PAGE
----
We have a new look, not only to reflect our magazine's warm focus on issues we care about, but also to highlight that season in
Wisconsin where beautiful colors of nature change to signify a future rebirth
On our 14th year, we're rebooting, hoping to continue our work with greater enthusiasm and lots of inspiration.
Take this new journey with us and together, let us explore news and ideas that would help us get more informed and our minds
more active.
We are dedicating this new rebirth to our beloved supporters and readers in Wisconsin and beyond!
Heidi M. Pascual
Publisher & Editor
2006 Journalist of the year
for the State of Wisconsin
Editor's Corner/Over a Cup of Tea
                                                 Looking back while moving on
Asian Wisconzine was launched in 2004 and published its first issue on January 2005. Looking back, I
remember the supporters who celebrated with me that special day. They truly believed in my vision, that Asian
Wisconzine will provide a platform for Asian voices in Wisconsin. It was like giving birth to a child, surrounded by
people who cared for the Asian community in Madison, with lots of hope that the child will grow to fulfil its
mission on earth.  Indeed, my vision was a dream, and for a few years, I thought the child is growing slowly but
surely on the path towards its mission. Its writers then were excited to express a lot of ideas and feelings
through their columns.
But just as our community began to experience the hard times during the recession that started in 2008, I was forced to stop printing in 2010. But I
thank God profusely for He directed me to learn web designing and online publishing the same year I had planned my magazine’s launching.  
Asian Wisconzine is still alive online to this day, though on a limited coverage. Since I went back to the Philippines that year, local writers  and
columnists started to leave, with the exception of Paul Kusuda, my foster father in Madison, and community activist to the core. Also, an educator,
book author and blogger based in Chicago, Jian Ping, helped me fill up the void by sending columns. Nowadays, I have to content myself by
reprinting relevant columns, issue briefs, and articles from the Center for American Progress, a non-political think tank in Washington, D.C. that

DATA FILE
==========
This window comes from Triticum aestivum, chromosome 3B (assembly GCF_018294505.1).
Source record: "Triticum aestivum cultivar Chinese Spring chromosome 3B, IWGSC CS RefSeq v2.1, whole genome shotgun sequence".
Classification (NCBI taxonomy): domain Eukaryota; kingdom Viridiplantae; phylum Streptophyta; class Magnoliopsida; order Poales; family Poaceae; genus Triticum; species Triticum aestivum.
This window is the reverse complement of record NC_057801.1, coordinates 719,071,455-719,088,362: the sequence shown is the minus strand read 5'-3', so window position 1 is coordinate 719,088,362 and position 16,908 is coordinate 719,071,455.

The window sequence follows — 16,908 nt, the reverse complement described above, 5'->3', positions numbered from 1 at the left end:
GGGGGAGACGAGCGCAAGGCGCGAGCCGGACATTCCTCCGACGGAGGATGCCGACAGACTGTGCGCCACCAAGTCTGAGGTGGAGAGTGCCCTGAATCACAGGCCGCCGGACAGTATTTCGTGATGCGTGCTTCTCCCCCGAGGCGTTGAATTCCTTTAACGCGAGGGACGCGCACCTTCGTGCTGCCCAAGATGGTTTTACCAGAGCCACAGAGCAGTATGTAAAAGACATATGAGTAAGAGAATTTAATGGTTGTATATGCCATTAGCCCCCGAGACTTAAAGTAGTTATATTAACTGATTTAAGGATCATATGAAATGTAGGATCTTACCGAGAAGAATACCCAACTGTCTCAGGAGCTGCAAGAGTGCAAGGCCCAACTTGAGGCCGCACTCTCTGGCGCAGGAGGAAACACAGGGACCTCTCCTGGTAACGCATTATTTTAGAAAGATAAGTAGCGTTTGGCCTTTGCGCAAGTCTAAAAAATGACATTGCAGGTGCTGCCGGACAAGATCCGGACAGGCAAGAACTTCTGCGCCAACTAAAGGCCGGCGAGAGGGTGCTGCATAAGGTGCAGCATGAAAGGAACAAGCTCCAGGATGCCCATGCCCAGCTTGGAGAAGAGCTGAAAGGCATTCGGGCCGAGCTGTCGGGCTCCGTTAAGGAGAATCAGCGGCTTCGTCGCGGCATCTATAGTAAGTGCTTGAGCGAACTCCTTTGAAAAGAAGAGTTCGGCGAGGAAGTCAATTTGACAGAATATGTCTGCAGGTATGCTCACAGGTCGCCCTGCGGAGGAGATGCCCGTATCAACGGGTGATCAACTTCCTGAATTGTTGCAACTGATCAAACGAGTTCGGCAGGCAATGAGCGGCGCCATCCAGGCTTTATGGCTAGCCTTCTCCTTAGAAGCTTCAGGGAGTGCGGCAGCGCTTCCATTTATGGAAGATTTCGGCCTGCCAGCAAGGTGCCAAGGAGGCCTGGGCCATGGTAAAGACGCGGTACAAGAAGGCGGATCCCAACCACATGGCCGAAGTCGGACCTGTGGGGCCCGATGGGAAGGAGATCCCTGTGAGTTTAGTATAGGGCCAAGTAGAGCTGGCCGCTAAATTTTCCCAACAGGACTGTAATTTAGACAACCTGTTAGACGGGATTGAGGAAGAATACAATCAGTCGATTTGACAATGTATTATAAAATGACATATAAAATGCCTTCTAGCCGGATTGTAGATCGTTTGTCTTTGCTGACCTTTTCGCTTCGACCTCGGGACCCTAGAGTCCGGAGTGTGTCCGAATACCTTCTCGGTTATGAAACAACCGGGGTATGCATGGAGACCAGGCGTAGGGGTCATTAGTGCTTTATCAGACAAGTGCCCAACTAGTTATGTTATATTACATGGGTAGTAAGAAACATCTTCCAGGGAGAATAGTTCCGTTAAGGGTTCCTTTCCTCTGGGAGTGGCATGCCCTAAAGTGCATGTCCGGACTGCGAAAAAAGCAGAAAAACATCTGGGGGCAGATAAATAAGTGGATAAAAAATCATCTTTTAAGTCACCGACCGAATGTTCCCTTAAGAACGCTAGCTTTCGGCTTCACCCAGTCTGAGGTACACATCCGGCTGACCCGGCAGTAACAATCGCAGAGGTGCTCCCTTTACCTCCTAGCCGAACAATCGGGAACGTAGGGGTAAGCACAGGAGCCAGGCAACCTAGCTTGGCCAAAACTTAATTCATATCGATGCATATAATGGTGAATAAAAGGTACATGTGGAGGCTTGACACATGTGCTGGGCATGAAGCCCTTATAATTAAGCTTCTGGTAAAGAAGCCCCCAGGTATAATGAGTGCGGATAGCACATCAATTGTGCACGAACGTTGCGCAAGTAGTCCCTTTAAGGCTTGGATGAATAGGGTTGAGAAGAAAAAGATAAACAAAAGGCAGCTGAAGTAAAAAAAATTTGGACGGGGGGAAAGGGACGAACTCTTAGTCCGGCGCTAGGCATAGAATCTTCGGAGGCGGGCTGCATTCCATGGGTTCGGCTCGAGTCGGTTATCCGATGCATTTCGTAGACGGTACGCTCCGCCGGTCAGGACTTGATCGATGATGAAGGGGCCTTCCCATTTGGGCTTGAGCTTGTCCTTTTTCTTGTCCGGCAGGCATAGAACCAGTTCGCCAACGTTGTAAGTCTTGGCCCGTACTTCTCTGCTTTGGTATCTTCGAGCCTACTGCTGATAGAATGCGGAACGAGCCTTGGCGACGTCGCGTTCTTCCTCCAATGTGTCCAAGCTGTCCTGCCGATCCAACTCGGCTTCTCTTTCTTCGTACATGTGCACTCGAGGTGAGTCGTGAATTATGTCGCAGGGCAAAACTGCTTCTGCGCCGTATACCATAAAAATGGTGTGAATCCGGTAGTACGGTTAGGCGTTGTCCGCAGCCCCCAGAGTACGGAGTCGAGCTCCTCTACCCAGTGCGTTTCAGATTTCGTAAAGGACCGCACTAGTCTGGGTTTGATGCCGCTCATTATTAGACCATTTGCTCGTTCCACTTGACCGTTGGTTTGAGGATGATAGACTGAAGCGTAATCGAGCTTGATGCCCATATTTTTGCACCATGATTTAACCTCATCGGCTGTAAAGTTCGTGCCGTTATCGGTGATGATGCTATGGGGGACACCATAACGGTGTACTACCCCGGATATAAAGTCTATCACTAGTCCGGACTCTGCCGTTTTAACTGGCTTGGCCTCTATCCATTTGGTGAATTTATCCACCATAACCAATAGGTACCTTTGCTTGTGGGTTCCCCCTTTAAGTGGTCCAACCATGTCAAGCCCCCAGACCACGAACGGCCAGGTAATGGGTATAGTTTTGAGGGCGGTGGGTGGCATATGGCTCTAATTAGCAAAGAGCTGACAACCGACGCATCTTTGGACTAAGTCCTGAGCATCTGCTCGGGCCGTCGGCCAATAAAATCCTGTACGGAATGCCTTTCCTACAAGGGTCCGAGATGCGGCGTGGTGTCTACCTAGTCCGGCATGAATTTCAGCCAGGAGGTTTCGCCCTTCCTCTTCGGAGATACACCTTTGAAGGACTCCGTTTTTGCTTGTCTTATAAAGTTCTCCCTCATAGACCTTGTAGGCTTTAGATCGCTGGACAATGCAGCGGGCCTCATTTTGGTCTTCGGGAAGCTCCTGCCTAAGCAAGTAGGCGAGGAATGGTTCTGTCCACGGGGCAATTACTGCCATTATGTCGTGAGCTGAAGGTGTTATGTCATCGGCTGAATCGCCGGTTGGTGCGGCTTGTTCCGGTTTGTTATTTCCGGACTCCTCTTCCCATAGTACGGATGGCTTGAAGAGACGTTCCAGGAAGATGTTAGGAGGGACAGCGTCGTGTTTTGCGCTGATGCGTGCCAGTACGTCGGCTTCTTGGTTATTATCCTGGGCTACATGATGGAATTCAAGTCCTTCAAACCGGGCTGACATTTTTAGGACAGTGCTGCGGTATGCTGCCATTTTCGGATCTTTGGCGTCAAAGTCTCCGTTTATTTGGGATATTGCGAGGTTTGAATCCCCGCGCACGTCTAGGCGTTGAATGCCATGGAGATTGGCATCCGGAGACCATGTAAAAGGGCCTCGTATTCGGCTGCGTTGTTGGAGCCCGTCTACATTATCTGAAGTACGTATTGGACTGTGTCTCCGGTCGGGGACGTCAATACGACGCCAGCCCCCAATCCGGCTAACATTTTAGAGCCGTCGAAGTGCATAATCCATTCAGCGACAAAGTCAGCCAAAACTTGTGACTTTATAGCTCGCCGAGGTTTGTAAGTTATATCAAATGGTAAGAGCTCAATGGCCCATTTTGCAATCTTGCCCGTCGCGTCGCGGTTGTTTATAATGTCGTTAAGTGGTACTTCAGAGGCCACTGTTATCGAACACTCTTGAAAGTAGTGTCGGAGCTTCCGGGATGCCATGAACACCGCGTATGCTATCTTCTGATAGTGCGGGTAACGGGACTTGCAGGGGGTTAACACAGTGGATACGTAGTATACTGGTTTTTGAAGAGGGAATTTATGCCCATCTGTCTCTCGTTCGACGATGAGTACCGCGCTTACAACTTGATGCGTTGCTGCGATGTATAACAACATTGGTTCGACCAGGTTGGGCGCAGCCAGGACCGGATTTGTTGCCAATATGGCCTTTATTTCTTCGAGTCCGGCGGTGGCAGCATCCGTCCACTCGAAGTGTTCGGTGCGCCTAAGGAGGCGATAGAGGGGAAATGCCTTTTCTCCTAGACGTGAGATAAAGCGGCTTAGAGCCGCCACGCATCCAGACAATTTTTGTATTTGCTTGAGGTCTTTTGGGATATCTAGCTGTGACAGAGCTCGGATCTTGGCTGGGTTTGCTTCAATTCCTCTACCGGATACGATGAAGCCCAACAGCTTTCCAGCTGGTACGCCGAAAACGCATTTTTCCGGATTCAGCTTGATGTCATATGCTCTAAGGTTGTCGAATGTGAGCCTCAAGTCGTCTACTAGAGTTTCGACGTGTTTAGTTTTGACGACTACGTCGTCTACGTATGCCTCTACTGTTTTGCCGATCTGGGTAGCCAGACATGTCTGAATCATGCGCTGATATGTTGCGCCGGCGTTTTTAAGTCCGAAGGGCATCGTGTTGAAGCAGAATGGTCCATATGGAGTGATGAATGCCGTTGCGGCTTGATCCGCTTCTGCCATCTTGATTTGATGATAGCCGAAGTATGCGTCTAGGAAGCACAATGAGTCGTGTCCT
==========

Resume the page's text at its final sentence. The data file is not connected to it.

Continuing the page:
really informs Americans in general about a lot of our concerns especially on immigration, race and ethnicity, health care, government,  education,
gun control, justice, and foreign policy and security. I thank Jon Gramling, my best friend who’s The Capital City Hues’ editor and publisher, for
providing most of my local coverage about Asians and people of color in Madison. Doing The Hues’ website allowed me to be connected to the
local issues and people of color whose interests and concerns are similar to Asians like me. --
Asian Wisconzine's photos of yesteryears
Medicare Recipients Can Be Denied
Supplemental Medigap Coverage Due to
Pre-Existing Conditions
“Guaranteed Issue” Rules for Medigap Need to Be
Strengthened, Says The Senior Citizens League
(Washington, DC)-- Older adults who are considering
dropping their Medicare Advantage plan to return to
“traditional” Medicare and a supplemental Medigap
policy are urged to get counseling before canceling
their health plan, warns The Senior Citizens League.  
“There are no federal pre-existing condition
protections for retirees who want to leave their
Medicare Advantage plan, which allows individuals to
buy a Medigap policy.  This is also the case for people
who already have a Medigap policy, and who just want
to switch to a different one,” says Mary Johnson, a
Medicare policy analyst for The Senior Citizens
League.  “Older adults can be denied coverage by
Medigap insurers due to pre-existing medical
conditions, because of the lack of ‘guaranteed issue’
protections,” Johnson says. --
MILWAUKEE  – Milwaukee Mitchell International Airport (MKE) has
launched free access to Aira, an innovative service that helps blind and low
vision travelers get instant access to the eyes of a trained professional by
using smart glasses that help travelers "see" their way through MKE.
A groundbreaking U-M study examines sexual
violence and aggression among middle school
and high school students. Adolescent sexual
violence is a huge problem in the United States,
affecting approximately 1 out of every 10 youth
ages 17 and younger.
Paul Kusuda's Column (Repost)
February is remembered by members of the
Japanese American Citizens League and others
because  on February 19, 1942, Franklin D.
Roosevelt signed a Presidential Proclamation,
Executive Order 9066--
Race & Ethnicity

Curbing Hate Online: What Companies Should Do Now
By Henry Fernandez